LUBBOCK, Texas -- Baseball champions of yesterday and today gathered Saturday for the College Baseball Hall of Fame's Night of Champions, where seven new members were inducted.The distinguished baseball players honored and inducted into the Hall of Fame during the Night of Champions include Southern California pitcher Bill Bordley; Miami
LUBBOCK, Texas -- Baseball champions of yesterday and today gathered Saturday for the College Baseball Hall of Fame's Night of Champions, where seven new members were inducted.
The distinguished baseball players honored and inducted into the Hall of Fame during the Night of Champions include Southern California pitcher Bill Bordley; Miami outfielder Mike Fiore; Miami-Dade North Community College coach Demie Mainieri; Miami/Miami-Dade South Community College pitcher Alex Fernandez; Tuskegee Institute/Harvard shortstop William C. Matthews; Wichita State coach Gene Stephenson; and Baylor outfielder Mickey Sullivan.
Bordley topped the Trojan record books with a winning percentage of .929 and had a career ERA of 2.58.
"I always thought June 8, 1978, was the end of my college career," Bordley said. "And I was standing on the field after we won [the national championship], and we're talking to reporters and things like that, and I said to myself, 'I can't picture a better way to go out.' I was leaving school and putting myself in the January [First-Year Player Draft] and I knew I was going do that, and I said, 'What a perfect way to end it.' And of course when this [award] came up, this was the icing on the cake."
Another collegiate baseball star known for record-setting performances, Fiore broke 12 Miami batting marks, including his totals of 341 hits, 258 runs, 63 doubles, 235 RBIs and 506 total bases.
"It's one thing to play for a university, but it's another thing to play and try to win at the university," Fiore said. "College baseball, I think, gets overlooked a lot because, obviously, Major League Baseball steals the show and the greatest players of the game. College baseball is a great brand. It's a great and unique market. It's a great opportunity for young men to develop not only athletically, but they can use it as a backdrop to get their education, so it's a great brand but more importantly one that needs to continue to grow."
Miami-Dade North coach Mainieri not only joins former player Steve Carlton in the Hall of Fame but 30 of his former players who made it into the big leagues. More than 100 of his former players were drafted or signed by professional teams.
Not only did Mainieri lead his athletes to success professionally, he also coached his team to an NJCAA National Championship in 1964 and finished second three times and third once in the NJCAA World Series.
"Let's face it," Mainieri said. "This is the epitome of recognition for a baseball coach in America, and I'm really thrilled about it and humbled about it. When you see all the outstanding coaches throughout the years that have made so many beautiful contributions to baseball, I'm very honored by it all, and at the same token I'm very proud of the people that are associated with these accolades."
Fernandez, a pitcher for Miami-Dade North's rival, Miami-Dade South, was named first-team All-NJCAA his sophomore year, went 12-2 with a 1.19 ERA and led the nation in strikeouts with 154 in 121 innings.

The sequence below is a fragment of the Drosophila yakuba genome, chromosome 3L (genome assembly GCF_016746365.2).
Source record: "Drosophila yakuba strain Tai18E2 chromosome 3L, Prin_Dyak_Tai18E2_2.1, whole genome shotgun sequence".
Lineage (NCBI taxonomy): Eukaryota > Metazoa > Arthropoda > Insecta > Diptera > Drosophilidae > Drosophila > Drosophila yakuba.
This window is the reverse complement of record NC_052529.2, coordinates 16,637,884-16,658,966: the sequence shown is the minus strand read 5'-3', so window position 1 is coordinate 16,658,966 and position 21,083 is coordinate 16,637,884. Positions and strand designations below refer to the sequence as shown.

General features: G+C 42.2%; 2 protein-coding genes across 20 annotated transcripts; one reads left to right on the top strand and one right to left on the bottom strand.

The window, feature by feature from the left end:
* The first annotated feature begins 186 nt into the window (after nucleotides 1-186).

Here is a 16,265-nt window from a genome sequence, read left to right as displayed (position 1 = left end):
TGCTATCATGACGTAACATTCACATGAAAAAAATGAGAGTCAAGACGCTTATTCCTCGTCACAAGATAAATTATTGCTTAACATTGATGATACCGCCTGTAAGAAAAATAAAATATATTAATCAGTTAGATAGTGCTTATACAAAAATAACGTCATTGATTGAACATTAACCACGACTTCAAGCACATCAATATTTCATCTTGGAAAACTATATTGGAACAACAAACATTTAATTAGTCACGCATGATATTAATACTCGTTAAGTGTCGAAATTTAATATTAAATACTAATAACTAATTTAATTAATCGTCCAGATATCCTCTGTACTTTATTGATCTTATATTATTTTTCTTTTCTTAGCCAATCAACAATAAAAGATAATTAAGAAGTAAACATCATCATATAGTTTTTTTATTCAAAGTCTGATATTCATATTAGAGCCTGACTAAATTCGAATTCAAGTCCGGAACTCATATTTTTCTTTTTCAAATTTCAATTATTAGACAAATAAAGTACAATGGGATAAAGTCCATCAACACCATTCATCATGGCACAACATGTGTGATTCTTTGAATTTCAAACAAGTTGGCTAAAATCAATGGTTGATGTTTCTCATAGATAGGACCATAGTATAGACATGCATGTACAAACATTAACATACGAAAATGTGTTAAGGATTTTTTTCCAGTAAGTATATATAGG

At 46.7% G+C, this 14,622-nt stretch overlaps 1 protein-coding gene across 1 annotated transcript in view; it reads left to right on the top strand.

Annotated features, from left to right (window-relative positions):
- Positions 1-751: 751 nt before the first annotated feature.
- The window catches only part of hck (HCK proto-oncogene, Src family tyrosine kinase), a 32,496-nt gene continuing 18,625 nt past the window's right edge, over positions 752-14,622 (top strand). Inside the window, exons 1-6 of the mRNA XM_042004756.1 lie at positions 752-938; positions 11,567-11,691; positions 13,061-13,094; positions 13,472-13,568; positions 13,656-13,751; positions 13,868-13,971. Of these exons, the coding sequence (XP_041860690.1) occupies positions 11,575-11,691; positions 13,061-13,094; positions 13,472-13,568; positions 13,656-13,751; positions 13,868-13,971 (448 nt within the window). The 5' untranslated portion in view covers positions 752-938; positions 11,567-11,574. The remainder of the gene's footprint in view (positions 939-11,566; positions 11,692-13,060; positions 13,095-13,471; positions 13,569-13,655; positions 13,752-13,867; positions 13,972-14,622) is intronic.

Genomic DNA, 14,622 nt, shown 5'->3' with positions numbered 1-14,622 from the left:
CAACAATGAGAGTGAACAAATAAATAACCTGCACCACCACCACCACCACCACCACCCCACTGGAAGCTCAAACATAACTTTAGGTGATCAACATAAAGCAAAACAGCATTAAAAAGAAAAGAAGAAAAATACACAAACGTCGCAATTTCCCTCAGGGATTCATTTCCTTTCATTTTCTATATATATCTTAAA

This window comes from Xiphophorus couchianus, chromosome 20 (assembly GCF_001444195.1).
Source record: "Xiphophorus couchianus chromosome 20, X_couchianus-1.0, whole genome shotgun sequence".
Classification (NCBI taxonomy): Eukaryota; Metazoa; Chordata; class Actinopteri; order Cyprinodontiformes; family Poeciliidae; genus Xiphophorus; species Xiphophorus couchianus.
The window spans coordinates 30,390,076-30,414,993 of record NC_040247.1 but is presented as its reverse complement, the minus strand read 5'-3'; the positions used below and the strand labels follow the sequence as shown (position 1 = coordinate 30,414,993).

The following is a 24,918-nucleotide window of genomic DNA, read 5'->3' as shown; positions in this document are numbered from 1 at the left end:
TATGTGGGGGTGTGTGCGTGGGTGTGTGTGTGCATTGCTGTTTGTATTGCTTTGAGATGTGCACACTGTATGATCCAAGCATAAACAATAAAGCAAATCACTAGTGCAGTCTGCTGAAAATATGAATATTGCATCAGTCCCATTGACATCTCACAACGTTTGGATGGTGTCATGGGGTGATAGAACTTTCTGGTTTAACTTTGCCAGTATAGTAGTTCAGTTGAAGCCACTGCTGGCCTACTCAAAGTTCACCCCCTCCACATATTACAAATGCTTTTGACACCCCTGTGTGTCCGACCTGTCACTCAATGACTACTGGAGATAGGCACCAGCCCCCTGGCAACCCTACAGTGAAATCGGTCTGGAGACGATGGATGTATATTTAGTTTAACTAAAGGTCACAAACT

Before transferring to Miami-Dade South, Fernandez began his college career at Miami, where he was named National Freshman of the Year and first team All-American by Baseball America. He eventually went on to MLB and pitched for the Chicago White Sox and Florida Marlins.
From 1894 to 1897, Matthews, known as an agile defender, was a shortstop and team captain for Tuskegee Institute before continuing his college career at Phillips Andover Academy and Harvard.
"[This award] means a lot because we are an institution that the first sport the institution had was baseball," Tuskegee baseball coach Montressa Kirby said. "They went through some tough times, but we've had the opportunity to get the program back on track."
Gene Stephenson joins his brother, Phil Stephenson, and three other former players in the Hall of Fame. Stephenson had 1,837 wins during his time with the Shockers, a .731 winning percentage, led the program to 28 regionals and seven College World Series appearances, and captured the 1989 national title.
"It was a long hard ride for all of us," Stephenson said. "We worked very hard. I think that was in 1989, and it was a special year obviously for all us, and we had a number of great teams over the years. I think the most important thing to remember is when we came to Wichita we had nothing to start with. We had a belief."
Sullivan coached the Bears to the program's first and second College World Series appearances in 1977 and 1978, and maintains his .519 batting average in 1954 that tops the Baylor record books and was the highest single-season average in SWC history.
"Dad was part of Baylor for close to 30 years playing right out of high school four years and coaching," Sullivan's daughter, Tina Proffitt, said. "That's kind of all we knew growing up. Almost every conversation you had with dad, it would get back to Baylor."
Those also honored during the Night of Champions include North Carolina State's Trea Turner as the Brooks Wallace Shortstop of the Year; LSU's Aaron Nola as Pitcher of the Year; Kentucky's A.J. Reed as the John Olerud Two-Way Player of the Year; Kennesaw State's Max Pentecost as the Johnny Bench Award winner; Texas Tech's coach Tim Tadlock as the Skip Bertman National Coach of the Year; and Henry "Hank" Rountree as the National Collegiate Umpire Award winner.